New Orleans — Salaried city employees who make more than $100,000 a year would lose their ability to immediately collect emergency overtime under a rule change the Civil Service Commission will consider in the coming weeks.
Currently, those employees, who top the city payroll, are eligible for overtime only during a declared emergency and can earn one-and-a-half times pay during a 40-plus-hour workweek, thanks to a 2010 amendment to overtime rules enacted after the BP oil spill.
That change resulted in several highly paid employees collecting hefty overtime checks — often five figures — during Hurricane Isaac, despite the city being in the middle of a budget process that saw most departments facing cuts between 8 percent and 10 percent.
WVUE-TV reported last month that the city spent $5.1 million on emergency pay and overtime during Isaac, despite its minimal impact on New Orleans. Mayor Mitch Landrieu’s six deputy mayors and the city health director collectively took home more than $100,000 in emergency pay and overtime, the station reported. Each of those employees on average makes more than $150,000 a year and are usually barred from earning overtime.
One proposed change that the Civil Service Commission could vote on in the coming months would make the overtime effective only if an emergency declaration lasts more than two weeks.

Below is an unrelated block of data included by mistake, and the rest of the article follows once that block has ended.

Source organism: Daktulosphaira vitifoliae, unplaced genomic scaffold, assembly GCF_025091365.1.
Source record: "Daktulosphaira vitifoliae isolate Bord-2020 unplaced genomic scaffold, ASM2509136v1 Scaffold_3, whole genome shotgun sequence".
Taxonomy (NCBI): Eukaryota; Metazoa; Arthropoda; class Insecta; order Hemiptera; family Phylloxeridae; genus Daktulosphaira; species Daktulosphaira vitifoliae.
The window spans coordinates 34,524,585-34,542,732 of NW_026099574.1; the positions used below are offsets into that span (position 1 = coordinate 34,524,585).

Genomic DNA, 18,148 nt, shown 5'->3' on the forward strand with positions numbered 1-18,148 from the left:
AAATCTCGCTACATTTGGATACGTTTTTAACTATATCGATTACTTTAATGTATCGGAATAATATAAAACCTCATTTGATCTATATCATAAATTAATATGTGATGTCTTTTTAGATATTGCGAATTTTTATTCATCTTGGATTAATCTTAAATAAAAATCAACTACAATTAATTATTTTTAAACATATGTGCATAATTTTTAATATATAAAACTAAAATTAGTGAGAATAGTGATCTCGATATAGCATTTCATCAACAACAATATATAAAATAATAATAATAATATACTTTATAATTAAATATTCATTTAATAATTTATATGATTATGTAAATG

While the Civil Service Department staff has recommended changes that would prevent overtime unless that time frame is met, the Landrieu administration has its own ideas for how to change the system.
Speaking during a Civil Service Commission meeting Monday morning, Assistant Chief Administrative Officer Courtney Bagneris said the administration proposes capping at 120 hours a day the pay for anyone classified as a deputy director or higher, which, she said, would essentially eliminate the possibility of overtime for those employees.
In a letter to the commission, Chief Administrative Officer Andy Kopplin wrote that the most recent changes were designed to compensate employees who did not receive paid time off during emergencies, unlike those who were not required to work. “While public safety personnel have always earned overtime and emergency pay during declared emergencies, many administrative staff worked significant hours following Hurricanes Katrina and Rita without receiving overtime pay or compensation to reflect the fact that they were required to work when many of their colleagues who were not required to come in to work still earned their regular salaries for paid time off,” Kopplin wrote. “During the BP oils spill, administrative employees in the office of homeland security who were required to work extensive overtime hours fighting to protect the city of New Orleans were also ineligible to earn overtime pay because City Hall remained open during the emergency.”
Not affected by Civil Service’s proposed changes would be anyone involved with Police or Fire Department activities who are allowed overtime.
Attorney Raymond Burkart, who represents the Fraternal Order of Police, asked the commission to exclude high-ranking police officials from losing any overtime possibility. “They are out there on the front lines,” he said.
The Rev. Kevin Wildes, president of Loyola University and the commission chairman, said he has asked the Civil Service staff to examine other cities to see how they handle overtime during emergency declarations. While he said he’d like to see a vote happen in the coming weeks, nothing will be done until the staff turns over a report.
“I want to do this once and do it right,” he said after the meeting.
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